What poses a real threat for businesses is the unpredictability of the market demand. All planning can go kaput if a plan B is not kept in place and if contingency planning has not been done. For instance, the sale of Cameroon jerseys skyrocketed during the 1990 World Cup after their awe inspiring journey to the semis. These are the moments which transform good companies into great ones. Successful companies not only have sufficient inventory balance but also have the ability to scale up to meet demand and capitalize on the opportunity. A pragmatic and intelligent market forecast was the order of the day for businesses catering to the world cup boom.

Food and beverages is the one of the most booming sectors during such an event and World Cup 2014 was no different. A mind boggling 750,000 litres of beer and 390,600 hot dogs were served to the football fanatics during the event. In order to meet such mammoth demands there had to be perfect sync between the suppliers of raw food, production of finished goods and peak consumer demand- again efficient supply chain management, from end to end.

Often we tend to overlook the peripheral goods associated with any major event. However, they are an important and lucrative source of business as well. Take for instance the digital TV market. The world cup catalysed the growth of global digital TV sales by accelerating the growth rate from 3.8% to 5.5 % between 2013 and 2014. Again proper forecasting and a smooth and efficient supply chain network ensured that the consumers had the TV fitted in time to enjoy the matches from the comfort of their homes.

Looking into the success stories one should not overlook the failures that such events invariably bring to the fore. A case in point is the much publicized and criticized planning and execution of the stadium building activities in Brazil. For instance, the Sao Paulo stadium was without the regulator’s approval even minutes before the kick-off of the opening match. Many more construction projects had to be scaled down or abandoned altogether due to faulty planning and forecast as well as poor supply chain functioning. Businesses should take a lesson from the books of World Cup 2014 in that failure to anticipate and respond to changes in demand can lead to a complete business failure.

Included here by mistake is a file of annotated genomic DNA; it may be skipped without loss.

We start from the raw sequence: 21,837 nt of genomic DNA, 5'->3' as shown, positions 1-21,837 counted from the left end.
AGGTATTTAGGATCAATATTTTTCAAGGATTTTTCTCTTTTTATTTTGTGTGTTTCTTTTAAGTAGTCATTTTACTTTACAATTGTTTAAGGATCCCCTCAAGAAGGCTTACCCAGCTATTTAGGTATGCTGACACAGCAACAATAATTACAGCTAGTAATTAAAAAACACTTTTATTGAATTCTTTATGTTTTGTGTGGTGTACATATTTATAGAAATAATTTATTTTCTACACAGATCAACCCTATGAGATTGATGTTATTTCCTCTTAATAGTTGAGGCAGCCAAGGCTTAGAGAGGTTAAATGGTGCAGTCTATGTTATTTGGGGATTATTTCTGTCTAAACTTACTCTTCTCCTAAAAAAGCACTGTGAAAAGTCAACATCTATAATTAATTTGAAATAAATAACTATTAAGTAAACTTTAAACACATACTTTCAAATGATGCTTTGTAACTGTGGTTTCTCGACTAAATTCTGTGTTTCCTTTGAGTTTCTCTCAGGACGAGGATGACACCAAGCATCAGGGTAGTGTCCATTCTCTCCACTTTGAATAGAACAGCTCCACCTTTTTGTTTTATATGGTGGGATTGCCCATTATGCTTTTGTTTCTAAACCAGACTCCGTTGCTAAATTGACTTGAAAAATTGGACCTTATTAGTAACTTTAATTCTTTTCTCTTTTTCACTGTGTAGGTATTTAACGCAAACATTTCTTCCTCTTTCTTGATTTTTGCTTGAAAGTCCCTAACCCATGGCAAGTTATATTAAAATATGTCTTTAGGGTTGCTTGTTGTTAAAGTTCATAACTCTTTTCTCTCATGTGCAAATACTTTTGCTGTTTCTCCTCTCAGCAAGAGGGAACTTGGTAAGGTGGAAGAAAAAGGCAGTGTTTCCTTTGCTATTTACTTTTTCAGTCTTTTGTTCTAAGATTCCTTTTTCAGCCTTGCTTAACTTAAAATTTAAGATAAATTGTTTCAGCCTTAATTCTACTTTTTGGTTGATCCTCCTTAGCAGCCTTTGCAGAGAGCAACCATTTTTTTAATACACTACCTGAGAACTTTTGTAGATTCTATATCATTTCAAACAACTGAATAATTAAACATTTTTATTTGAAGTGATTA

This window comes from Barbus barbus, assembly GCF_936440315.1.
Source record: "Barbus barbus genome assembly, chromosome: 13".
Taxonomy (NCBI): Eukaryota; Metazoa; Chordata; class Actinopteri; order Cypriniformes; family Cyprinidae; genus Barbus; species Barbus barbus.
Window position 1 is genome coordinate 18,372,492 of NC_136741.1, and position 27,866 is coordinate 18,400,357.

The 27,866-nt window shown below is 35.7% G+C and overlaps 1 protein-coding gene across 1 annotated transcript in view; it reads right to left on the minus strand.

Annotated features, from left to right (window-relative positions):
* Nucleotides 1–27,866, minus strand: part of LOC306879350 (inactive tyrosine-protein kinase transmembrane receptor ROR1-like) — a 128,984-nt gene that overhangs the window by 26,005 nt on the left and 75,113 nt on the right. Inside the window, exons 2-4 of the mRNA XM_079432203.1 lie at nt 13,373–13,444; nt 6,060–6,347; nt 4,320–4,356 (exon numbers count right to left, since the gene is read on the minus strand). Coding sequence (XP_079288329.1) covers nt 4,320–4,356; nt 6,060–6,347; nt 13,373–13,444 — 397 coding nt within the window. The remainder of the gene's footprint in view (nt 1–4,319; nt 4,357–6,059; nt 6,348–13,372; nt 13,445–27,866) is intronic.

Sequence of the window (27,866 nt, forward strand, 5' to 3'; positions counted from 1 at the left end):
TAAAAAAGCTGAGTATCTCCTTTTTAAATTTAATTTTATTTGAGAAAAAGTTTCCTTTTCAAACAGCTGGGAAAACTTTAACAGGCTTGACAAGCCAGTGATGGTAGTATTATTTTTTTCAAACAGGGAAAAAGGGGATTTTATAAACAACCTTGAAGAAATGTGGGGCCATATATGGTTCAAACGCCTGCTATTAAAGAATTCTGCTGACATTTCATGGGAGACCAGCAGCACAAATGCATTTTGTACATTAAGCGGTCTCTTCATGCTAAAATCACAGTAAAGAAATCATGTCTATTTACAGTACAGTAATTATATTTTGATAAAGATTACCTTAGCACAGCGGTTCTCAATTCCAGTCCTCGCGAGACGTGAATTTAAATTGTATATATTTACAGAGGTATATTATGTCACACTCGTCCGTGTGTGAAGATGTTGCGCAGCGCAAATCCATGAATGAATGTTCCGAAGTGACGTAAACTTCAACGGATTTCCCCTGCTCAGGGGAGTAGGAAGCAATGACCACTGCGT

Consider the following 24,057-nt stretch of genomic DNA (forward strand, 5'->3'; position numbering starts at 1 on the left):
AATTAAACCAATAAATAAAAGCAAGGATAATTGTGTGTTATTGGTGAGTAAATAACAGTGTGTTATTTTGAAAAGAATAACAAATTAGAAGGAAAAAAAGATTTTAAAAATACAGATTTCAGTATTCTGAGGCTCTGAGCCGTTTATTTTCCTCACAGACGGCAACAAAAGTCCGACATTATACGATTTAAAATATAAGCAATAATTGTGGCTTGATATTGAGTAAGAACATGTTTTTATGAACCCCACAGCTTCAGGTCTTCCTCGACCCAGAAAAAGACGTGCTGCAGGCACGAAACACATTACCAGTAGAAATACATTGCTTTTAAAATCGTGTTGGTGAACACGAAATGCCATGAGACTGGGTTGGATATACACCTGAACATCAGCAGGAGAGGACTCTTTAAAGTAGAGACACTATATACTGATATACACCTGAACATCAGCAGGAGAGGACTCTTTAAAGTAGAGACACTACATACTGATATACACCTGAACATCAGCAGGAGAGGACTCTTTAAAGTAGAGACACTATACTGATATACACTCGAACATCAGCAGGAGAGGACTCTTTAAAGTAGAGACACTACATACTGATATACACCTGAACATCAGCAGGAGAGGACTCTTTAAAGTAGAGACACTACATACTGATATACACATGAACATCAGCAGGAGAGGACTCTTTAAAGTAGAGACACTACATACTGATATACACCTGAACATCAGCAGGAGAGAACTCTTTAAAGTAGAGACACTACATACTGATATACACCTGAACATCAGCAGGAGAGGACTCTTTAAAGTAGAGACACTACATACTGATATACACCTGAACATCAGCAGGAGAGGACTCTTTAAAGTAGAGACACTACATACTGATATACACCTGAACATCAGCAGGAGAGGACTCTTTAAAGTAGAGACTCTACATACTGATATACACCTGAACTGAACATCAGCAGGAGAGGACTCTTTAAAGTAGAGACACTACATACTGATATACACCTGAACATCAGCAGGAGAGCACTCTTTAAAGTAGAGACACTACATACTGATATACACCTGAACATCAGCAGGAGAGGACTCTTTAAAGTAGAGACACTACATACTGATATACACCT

In a nutshell the factors which led to the overall success of supply chain management of the various businesses during the world cup are- intelligent and pragmatic forecasting, reduction in overall supply chain costs, over performing expectations and being flexible in times of dynamic market demands. An event as large as the world cup is the perfect testing ground for the supply chain management of a business and it is becoming increasingly important to improve a business’ supply chain management to bring about overall success for the business. However, with supply chain networks growing more complex by the day this is easier said than done. The important thing is to implement and improve upon the plans that led to success and try to eliminate the mistakes which led to failure even in such a booming economic period owing to the world cup.

This article has been authored by SAYAN KAR from IIM RANCHI